My Christmas presents from Steve Jobs

I have to offer my thanks to Steve Jobs for my favorite gifts this Christmas.

First, for my new iPhone.  A very exciting change from my 4 year old “other device.”    My hat’s off to Steve and the team at Apple for creating such a great product.

But more importantly, I am thankful for the gift of his biography.  While it was bought and wrapped for me by my daughter, this gift started with Steve’s decision to share his story with all of us while he was able to contribute to it personally.

Reading it over the holiday break was not only entertaining, it gave me several insights and a renewed inspiration for my role at IBM.  It is that last part for which I am most grateful.    It is a heck of gift as we start the new year.

Assuming there is no off switch…  Thank you, Steve

December 16, 2011 / berniespang

Social media has changed the game for marketing profressionals

Data management software and systems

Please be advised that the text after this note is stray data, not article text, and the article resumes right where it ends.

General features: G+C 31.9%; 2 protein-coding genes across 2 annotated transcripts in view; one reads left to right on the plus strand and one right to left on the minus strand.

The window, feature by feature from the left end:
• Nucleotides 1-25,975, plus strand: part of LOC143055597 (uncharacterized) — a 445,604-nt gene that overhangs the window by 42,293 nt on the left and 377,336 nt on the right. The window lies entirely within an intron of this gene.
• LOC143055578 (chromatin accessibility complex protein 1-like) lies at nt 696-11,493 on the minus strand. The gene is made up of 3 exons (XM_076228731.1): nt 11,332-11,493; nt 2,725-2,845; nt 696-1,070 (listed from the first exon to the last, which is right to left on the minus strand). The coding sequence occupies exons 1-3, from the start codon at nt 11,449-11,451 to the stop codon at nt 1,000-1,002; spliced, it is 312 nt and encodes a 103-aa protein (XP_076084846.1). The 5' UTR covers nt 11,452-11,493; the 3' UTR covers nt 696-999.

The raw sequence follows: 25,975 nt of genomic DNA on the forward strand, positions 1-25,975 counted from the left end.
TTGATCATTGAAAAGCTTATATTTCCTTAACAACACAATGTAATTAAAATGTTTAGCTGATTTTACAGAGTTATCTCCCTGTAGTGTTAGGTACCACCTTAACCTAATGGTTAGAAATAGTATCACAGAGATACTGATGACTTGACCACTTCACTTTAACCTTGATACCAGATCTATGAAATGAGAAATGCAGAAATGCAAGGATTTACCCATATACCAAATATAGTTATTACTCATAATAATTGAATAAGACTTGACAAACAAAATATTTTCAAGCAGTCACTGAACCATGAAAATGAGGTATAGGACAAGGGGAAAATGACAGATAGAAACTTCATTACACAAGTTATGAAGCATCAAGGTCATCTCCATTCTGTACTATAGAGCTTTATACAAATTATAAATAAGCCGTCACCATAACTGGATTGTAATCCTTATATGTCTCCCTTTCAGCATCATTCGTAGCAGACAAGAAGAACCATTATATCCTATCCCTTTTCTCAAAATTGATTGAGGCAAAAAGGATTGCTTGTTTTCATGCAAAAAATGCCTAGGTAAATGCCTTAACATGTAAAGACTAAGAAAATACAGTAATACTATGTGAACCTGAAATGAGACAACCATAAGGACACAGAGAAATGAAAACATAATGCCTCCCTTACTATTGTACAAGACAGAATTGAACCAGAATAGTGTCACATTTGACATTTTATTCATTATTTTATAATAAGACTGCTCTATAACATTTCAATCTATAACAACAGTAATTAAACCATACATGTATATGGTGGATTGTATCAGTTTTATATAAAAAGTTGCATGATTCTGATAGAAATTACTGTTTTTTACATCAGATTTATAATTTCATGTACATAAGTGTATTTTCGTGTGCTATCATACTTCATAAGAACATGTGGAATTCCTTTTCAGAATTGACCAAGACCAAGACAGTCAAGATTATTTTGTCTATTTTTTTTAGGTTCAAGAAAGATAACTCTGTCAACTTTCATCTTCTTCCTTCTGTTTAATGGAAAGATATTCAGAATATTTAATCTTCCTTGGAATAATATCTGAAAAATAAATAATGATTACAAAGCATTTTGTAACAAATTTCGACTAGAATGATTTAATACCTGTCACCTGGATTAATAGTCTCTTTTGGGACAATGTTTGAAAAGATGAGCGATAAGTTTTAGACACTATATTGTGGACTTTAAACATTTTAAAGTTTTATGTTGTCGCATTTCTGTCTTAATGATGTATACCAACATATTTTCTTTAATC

I’m several posts into this new blog now and it feels like I am overdue on a statement to clarify what the blog is about and why I started it.  This purpose of this blog is to share my perspectives about data management software and systems – both generally and specifically about the IBM portfolio.   I will not be making general sales pitches about IBM products with no broader context.  But I will also not be  apologizing for writing about them or trying to cleverly hide them within an “industry generic” perspective.

Which brings me to the topic on my mind this week… why I started this blog.

Bringing your audience to you… or going to them?

I have been in the business software marketing game for more than 10 years – and it has changed quite a bit.  The difference between the early days of the Internet – initial product websites and traditional media publishing articles online – and today’s use of social media, is dramatic.  Those early days were about extending the reach of traditional models.  That meant attracting the audience to a place where we could share information that we wanted them to know – a site, a publication, an event, etc.    The hasn’t gone away, of course.   But with the evolution of social media, there is a new wrinkle that requires us to reverse the thinking.

We now have the opportunity – and frankly the imperative – to bring our message to where our audience is already engaged on topics that matter to them.  And to bring our messages into their community in a way that is helpful to their discussions.  Done well, this can make us helpful members of the community where our information adds value.

Connecting to developer communities